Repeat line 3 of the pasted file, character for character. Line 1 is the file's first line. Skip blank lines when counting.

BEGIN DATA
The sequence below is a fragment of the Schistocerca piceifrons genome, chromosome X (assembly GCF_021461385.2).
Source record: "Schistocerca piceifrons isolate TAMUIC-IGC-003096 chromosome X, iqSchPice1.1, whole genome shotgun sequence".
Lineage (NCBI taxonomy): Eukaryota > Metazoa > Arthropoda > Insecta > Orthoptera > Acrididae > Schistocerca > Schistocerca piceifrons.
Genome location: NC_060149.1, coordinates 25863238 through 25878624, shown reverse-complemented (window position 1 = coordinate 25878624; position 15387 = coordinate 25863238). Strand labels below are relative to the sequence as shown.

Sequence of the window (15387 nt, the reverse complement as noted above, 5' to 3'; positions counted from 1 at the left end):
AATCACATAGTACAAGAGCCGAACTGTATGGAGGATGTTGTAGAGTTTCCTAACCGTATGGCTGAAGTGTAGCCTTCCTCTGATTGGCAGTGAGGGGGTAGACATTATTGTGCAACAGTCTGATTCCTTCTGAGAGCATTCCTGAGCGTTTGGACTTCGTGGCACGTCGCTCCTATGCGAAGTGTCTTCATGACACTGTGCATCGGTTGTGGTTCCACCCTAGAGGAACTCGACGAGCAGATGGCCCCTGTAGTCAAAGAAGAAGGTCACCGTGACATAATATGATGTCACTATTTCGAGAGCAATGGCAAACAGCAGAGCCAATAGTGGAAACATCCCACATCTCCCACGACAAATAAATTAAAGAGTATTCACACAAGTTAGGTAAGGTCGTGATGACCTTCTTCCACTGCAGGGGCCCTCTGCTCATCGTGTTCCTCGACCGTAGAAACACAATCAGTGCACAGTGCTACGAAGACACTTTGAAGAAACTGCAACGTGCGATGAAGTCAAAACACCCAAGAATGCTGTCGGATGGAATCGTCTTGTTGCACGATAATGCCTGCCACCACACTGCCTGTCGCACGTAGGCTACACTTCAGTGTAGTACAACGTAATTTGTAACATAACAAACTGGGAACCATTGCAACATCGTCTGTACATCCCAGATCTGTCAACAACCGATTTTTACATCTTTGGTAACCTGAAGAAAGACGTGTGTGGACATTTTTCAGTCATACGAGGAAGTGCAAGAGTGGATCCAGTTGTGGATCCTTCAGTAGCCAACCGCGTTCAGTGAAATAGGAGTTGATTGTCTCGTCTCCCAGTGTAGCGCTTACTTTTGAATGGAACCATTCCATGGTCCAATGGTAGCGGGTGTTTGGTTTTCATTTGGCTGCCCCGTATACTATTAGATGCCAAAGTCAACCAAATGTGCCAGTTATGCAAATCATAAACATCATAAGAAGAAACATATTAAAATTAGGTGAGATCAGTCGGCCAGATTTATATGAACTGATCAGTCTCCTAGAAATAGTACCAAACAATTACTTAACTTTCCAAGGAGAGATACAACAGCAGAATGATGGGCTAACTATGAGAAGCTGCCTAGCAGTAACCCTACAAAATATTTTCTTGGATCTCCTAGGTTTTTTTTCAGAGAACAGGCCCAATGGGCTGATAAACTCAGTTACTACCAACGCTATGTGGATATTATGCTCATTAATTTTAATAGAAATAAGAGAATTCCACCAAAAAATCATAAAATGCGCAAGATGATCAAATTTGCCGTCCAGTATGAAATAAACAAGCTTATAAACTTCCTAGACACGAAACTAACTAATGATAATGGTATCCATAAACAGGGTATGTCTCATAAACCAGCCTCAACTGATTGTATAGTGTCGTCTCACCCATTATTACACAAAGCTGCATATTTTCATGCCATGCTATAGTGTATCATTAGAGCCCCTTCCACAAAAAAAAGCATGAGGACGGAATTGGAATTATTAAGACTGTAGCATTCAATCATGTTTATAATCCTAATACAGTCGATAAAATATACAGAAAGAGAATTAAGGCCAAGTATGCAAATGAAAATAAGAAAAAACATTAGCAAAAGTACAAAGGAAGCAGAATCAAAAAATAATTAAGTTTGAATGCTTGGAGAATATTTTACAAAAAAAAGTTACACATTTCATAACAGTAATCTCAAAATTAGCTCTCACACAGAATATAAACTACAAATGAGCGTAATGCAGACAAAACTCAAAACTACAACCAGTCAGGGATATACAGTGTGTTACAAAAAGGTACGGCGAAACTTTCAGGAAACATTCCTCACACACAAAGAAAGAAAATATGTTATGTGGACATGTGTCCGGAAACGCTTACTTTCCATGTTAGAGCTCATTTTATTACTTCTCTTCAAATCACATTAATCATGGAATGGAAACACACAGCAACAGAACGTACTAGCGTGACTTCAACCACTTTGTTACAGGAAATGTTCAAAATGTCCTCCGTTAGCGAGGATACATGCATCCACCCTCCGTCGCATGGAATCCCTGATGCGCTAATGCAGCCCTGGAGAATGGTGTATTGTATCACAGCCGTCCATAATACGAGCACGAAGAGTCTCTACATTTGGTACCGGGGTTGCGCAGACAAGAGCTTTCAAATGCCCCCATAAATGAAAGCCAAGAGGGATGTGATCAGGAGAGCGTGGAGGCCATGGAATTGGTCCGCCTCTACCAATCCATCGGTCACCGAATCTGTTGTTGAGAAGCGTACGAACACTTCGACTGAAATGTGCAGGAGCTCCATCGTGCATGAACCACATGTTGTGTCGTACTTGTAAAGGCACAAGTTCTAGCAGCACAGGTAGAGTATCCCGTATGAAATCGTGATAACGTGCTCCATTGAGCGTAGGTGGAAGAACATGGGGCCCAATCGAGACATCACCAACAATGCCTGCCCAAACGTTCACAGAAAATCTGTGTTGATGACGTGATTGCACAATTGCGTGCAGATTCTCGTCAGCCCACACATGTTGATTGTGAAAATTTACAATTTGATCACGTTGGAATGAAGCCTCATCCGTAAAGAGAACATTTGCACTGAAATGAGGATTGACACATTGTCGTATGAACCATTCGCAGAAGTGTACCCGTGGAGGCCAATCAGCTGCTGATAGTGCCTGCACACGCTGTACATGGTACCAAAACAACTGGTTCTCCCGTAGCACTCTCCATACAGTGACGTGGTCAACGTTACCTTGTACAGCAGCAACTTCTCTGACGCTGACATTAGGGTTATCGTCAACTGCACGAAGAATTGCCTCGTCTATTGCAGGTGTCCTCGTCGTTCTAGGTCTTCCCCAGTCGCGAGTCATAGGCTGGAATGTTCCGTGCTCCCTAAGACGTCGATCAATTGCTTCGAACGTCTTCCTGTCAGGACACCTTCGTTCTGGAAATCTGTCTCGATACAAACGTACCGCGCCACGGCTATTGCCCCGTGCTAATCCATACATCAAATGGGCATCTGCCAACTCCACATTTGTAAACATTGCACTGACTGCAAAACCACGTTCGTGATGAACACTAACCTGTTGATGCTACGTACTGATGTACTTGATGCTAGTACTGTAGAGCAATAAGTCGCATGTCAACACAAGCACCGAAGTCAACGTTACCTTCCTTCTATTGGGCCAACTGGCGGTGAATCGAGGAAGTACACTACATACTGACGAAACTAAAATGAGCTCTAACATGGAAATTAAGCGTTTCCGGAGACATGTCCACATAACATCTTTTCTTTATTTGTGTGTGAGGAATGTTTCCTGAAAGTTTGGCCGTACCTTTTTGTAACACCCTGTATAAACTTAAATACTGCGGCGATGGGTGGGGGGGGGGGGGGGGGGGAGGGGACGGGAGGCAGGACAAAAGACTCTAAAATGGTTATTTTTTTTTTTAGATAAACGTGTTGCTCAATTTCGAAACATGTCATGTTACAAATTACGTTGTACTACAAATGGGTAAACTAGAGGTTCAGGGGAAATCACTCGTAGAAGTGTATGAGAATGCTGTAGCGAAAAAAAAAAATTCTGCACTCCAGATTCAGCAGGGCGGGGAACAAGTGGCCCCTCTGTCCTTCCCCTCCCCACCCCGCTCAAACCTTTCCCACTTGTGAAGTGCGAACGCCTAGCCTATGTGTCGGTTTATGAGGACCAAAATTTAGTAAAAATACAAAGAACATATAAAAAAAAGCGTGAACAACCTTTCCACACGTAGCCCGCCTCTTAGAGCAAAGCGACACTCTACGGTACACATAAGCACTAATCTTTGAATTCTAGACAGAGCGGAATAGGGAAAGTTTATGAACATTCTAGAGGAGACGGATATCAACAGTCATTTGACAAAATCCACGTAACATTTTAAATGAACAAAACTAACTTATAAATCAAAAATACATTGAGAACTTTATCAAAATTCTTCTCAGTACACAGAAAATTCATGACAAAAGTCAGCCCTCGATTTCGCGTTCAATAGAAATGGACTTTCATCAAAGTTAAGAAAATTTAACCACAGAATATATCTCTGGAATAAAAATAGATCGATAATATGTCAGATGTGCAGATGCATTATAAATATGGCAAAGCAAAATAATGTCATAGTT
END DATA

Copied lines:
Lineage (NCBI taxonomy): Eukaryota > Metazoa > Arthropoda > Insecta > Orthoptera > Acrididae > Schistocerca > Schistocerca piceifrons.